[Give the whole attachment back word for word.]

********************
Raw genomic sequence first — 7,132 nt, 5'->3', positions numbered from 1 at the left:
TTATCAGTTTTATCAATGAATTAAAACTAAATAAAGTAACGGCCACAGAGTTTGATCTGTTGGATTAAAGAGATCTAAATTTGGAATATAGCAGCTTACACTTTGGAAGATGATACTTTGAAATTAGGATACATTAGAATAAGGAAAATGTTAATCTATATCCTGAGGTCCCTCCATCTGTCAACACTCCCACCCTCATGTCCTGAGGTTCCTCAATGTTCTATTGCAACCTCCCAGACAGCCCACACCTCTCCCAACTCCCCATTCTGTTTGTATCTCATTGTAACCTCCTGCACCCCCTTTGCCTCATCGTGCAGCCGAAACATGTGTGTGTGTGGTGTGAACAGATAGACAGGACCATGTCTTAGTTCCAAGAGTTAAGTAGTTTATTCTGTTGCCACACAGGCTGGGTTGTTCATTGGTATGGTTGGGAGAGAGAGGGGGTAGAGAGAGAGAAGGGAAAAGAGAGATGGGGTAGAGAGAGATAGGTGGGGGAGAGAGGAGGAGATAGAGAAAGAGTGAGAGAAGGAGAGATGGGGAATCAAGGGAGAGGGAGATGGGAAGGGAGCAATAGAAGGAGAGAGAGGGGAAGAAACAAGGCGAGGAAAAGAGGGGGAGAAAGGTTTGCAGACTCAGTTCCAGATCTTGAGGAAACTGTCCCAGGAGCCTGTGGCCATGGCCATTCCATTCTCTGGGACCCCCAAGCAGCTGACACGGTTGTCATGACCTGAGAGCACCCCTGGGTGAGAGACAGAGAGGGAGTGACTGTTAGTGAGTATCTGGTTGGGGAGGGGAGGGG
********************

Raw genomic sequence first — 7,132 nt, 5'->3', positions numbered from 1 at the left:
TTATCAGTTTTATCAATGAATTAAAACTAAATAAAGTAACGGCCACAGAGTTTGATCTGTTGGATTAAAGAGATCTAAATTTGGAATATAGCAGCTTACACTTTGGAAGATGATACTTTGAAATTAGGATACATTAGAATAAGGAAAATGTTAATCTATATCCTGAGGTCCCTCCATCTGTCAACACTCCCACCCTCATGTCCTGAGGTTCCTCAATGTTCTATTGCAACCTCCCAGACAGCCCACACCTCTCCCAACTCCCCATTCTGTTTGTATCTCATTGTAACCTCCTGCACCCCCTTTGCCTCATCGTGCAGCCGAAACATGTGTGTGTGTGGTGTGAACAGATAGACAGGACCATGTCTTAGTTCCAAGAGTTAAGTAGTTTATTCTGTTGCCACACAGGCTGGGTTGTTCATTGGTATGGTTGGGAGAGAGAGGGGGTAGAGAGAGAGAAGGGAAAAGAGAGATGGGGTAGAGAGAGATAGGTGGGGGAGAGAGGAGGAGATAGAGAAAGAGTGAGAGAAGGAGAGATGGGGAATCAAGGGAGAGGGAGATGGGAAGGGAGCAATAGAAGGAGAGAGAGGGGAAGAAACAAGGCGAGGAAAAGAGGGGGAGAAAGGTTTGCAGACTCAGTTCCAGATCTTGAGGAAACTGTCCCAGGAGCCTGTGGCCATGGCCATTCCATTCTCTGGGACCCCCAAGCAGCTGACACGGTTGTCATGACCTGAGAGCACCCCTGGGTGAGAGACAGAGAGGGAGTGACTGTTAGTGAGTATCTGGTTGGGGAGGGGAGGGG